HYDROZOA

Mead, A., Carlton, J. T., Griffiths, C. L. & Rius, M., 2011, Introduced and cryptogenic marine and estuarine species of South Africa, Journal of Natural History 45 (39 - 40), pp. 2463-2524: 2472

publication ID

http://doi.org/ 10.1080/00222933.2011.595836

persistent identifier

http://treatment.plazi.org/id/03DA3512-FF93-FFE0-7BCC-45CB7AA6FD92

treatment provided by

Felipe

scientific name

HYDROZOA
status

 

Class HYDROZOA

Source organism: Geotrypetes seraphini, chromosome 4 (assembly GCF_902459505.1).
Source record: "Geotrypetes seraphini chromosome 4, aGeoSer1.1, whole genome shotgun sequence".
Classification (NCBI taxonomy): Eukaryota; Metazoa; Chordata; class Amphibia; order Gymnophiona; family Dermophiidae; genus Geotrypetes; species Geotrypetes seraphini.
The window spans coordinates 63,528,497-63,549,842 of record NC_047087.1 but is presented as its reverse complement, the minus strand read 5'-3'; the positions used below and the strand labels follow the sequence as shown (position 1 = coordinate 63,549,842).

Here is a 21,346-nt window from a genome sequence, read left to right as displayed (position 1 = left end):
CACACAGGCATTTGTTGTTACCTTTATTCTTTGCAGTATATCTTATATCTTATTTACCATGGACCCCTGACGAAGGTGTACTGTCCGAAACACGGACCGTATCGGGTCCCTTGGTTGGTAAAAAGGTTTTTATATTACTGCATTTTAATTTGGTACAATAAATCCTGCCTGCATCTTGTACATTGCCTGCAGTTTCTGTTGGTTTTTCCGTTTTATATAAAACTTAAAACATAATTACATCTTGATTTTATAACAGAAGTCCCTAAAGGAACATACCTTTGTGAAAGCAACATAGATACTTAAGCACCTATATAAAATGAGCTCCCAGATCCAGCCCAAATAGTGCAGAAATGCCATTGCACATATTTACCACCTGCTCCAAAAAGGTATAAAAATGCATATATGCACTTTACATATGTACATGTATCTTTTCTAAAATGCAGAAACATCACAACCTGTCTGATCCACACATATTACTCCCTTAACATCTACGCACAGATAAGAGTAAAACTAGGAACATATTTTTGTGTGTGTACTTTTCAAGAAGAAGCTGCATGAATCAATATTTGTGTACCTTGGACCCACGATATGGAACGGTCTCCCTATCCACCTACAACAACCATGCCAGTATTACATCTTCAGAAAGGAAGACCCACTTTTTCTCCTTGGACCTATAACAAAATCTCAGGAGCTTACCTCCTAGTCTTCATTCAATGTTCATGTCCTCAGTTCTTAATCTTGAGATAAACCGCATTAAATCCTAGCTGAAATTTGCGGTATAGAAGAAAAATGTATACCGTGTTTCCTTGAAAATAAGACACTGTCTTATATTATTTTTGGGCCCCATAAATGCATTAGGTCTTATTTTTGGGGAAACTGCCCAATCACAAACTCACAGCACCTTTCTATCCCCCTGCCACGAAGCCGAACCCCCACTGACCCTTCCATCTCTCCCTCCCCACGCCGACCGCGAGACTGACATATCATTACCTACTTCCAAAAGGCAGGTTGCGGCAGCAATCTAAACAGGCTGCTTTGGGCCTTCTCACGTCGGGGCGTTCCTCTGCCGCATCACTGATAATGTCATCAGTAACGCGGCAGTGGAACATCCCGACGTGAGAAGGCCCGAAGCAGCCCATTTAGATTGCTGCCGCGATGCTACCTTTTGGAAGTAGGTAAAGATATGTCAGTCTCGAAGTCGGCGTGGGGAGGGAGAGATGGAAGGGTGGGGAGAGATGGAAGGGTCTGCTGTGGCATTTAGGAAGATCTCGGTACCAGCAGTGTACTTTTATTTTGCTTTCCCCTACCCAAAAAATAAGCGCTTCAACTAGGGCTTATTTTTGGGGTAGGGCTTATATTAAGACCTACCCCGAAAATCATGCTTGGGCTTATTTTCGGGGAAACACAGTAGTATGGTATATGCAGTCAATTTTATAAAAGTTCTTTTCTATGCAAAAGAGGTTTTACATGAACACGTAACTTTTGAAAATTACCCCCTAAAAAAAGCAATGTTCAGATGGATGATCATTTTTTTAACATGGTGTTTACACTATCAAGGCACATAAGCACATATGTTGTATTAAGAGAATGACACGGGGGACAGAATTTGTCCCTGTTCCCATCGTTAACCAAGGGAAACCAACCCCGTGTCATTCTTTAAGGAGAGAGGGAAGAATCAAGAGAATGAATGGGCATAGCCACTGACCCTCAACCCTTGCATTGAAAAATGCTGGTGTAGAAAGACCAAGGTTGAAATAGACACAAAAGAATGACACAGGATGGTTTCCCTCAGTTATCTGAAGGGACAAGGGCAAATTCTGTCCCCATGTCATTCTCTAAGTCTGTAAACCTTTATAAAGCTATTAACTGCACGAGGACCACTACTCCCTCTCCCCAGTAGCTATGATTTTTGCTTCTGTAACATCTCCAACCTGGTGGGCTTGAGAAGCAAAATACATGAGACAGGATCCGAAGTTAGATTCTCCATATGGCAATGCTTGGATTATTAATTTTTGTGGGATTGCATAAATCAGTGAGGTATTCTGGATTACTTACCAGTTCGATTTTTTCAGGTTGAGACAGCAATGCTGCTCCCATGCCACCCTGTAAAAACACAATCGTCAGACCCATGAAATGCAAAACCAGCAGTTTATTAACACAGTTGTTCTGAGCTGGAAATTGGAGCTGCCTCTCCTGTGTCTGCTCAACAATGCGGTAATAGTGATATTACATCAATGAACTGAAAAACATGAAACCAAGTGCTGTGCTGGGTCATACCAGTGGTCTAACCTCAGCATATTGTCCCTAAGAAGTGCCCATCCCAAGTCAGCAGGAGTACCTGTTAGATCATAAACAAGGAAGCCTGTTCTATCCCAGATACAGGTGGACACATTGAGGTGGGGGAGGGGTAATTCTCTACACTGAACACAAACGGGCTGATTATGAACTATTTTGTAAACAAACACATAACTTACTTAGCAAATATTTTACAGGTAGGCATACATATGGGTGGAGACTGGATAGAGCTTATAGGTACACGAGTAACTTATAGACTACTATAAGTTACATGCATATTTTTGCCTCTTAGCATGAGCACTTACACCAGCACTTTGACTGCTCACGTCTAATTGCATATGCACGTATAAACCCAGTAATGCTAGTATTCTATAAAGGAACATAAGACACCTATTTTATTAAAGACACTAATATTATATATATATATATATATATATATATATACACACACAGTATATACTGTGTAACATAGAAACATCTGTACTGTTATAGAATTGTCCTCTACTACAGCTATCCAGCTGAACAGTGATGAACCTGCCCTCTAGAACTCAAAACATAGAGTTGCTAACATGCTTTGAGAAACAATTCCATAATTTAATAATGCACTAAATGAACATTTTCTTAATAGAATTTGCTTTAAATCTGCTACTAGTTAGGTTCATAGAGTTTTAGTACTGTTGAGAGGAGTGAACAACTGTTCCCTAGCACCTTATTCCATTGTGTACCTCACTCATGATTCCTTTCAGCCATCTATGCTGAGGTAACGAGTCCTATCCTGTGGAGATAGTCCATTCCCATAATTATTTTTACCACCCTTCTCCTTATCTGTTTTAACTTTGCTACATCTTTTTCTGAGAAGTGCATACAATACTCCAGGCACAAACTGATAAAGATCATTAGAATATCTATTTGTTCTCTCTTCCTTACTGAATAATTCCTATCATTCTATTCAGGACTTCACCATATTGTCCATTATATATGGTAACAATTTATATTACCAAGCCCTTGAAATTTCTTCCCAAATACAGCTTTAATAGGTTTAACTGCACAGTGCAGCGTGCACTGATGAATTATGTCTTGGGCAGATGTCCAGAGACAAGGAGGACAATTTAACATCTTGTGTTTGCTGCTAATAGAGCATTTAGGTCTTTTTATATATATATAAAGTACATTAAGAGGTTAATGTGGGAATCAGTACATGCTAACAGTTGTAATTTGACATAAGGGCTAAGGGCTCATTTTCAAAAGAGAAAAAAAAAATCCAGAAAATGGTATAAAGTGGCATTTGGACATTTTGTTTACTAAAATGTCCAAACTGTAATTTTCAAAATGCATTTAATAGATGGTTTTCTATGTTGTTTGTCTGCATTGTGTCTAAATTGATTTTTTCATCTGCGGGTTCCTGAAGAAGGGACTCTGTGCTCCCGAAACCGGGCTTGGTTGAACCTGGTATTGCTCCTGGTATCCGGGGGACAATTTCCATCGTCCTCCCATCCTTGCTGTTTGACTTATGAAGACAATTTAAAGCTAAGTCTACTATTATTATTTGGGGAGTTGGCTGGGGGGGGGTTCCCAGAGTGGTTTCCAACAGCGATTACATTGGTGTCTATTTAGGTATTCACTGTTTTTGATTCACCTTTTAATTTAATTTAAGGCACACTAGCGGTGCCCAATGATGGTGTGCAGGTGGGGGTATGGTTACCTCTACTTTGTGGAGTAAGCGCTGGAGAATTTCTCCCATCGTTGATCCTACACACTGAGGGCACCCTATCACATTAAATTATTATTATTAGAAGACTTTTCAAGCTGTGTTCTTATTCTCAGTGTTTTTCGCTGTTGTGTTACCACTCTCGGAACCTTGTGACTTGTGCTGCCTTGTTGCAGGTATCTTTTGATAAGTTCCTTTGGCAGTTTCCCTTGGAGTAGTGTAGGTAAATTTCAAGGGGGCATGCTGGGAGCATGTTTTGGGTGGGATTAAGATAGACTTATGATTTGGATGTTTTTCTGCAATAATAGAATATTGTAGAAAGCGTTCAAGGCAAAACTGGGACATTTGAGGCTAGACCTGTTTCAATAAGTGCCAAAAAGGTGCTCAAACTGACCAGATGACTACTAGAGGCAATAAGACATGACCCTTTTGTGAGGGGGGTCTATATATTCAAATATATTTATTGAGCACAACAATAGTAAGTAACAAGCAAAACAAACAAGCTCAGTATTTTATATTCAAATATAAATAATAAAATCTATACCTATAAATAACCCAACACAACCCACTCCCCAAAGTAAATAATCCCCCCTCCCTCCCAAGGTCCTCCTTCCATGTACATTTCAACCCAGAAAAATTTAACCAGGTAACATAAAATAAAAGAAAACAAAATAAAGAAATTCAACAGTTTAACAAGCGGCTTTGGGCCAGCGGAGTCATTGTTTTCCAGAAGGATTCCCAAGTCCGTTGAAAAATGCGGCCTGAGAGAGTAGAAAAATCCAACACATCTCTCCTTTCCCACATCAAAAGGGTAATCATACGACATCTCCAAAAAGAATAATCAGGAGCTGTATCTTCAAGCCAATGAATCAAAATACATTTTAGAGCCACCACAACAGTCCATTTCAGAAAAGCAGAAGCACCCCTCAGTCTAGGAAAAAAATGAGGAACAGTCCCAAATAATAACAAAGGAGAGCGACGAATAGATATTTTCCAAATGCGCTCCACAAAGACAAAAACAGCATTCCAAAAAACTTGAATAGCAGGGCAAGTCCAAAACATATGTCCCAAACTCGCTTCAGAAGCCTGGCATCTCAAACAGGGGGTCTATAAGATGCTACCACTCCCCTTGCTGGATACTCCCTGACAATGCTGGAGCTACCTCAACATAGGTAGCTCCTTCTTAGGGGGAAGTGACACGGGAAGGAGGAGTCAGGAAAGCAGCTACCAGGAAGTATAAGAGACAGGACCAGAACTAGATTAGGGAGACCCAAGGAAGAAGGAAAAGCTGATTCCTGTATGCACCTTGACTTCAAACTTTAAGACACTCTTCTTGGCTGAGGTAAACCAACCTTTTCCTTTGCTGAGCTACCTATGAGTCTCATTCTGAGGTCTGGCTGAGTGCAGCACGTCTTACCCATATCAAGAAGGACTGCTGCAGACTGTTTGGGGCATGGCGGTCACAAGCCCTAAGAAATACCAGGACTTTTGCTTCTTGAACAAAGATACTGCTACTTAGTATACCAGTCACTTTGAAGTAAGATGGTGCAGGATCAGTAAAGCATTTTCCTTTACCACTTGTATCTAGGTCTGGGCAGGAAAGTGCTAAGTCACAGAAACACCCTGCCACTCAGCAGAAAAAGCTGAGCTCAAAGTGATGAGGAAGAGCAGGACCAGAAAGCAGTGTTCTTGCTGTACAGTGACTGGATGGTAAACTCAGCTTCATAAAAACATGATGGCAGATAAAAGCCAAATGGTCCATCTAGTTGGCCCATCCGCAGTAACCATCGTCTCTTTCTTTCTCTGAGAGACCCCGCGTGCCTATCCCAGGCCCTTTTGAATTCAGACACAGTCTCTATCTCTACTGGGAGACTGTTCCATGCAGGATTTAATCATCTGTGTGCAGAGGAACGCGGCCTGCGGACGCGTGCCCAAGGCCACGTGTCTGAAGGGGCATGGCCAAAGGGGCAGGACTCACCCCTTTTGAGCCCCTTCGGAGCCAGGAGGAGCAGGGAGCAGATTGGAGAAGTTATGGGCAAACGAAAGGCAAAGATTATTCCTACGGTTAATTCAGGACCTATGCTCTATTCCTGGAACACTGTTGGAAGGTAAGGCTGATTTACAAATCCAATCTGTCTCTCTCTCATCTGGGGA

As with other challenging groups, we can only make a first approximation of the numbers of introduced hydroids, especially as these invasions may have commenced in the 1600s. We select, as examples only, 11 species of hydroids as introduced and three species as cryptogenic. There are dozens, if not scores, of species of hydroids that could be considered for candidacy as introduced or cryptogenic in the South African fauna. For example, of the eight hydroid taxa identified to species found by Henschel et al. (1990) on fouling panels in Simon’s Bay (False Bay), we consider two species ( Obelia dichotoma   and Tubularia warreni   , the latter now known as Pinauay ralphi   ). The remaining species, Campanularia integra   , Sertularella arbuscula   , Plumularia setacea   , Plumularia lagenifera   , Nemertesia cymodocea   and Amphisbetia operculata   , are but six examples (all of which are found elsewhere in the world) of a very large guild of species that bear careful global biogeographic, systematic and genetic study. The 11 introduced species treated here originate either from the North Atlantic, Europe, Eurasia (Ponto-Caspian) or are of unknown provenance. As a consequence, the Pacific taxa (for example, those from Japan or the western Americas) are missing from our assessment. Rather than Pacific hydroids not being represented as introductions in the South African biota, it is probable that species from these regions are buried in the very large “cosmopolitan” (and so cryptogenic) hydrozoan element present in South Africa. For all the examples presented, we consider ship fouling and ballast water the most probable vectors.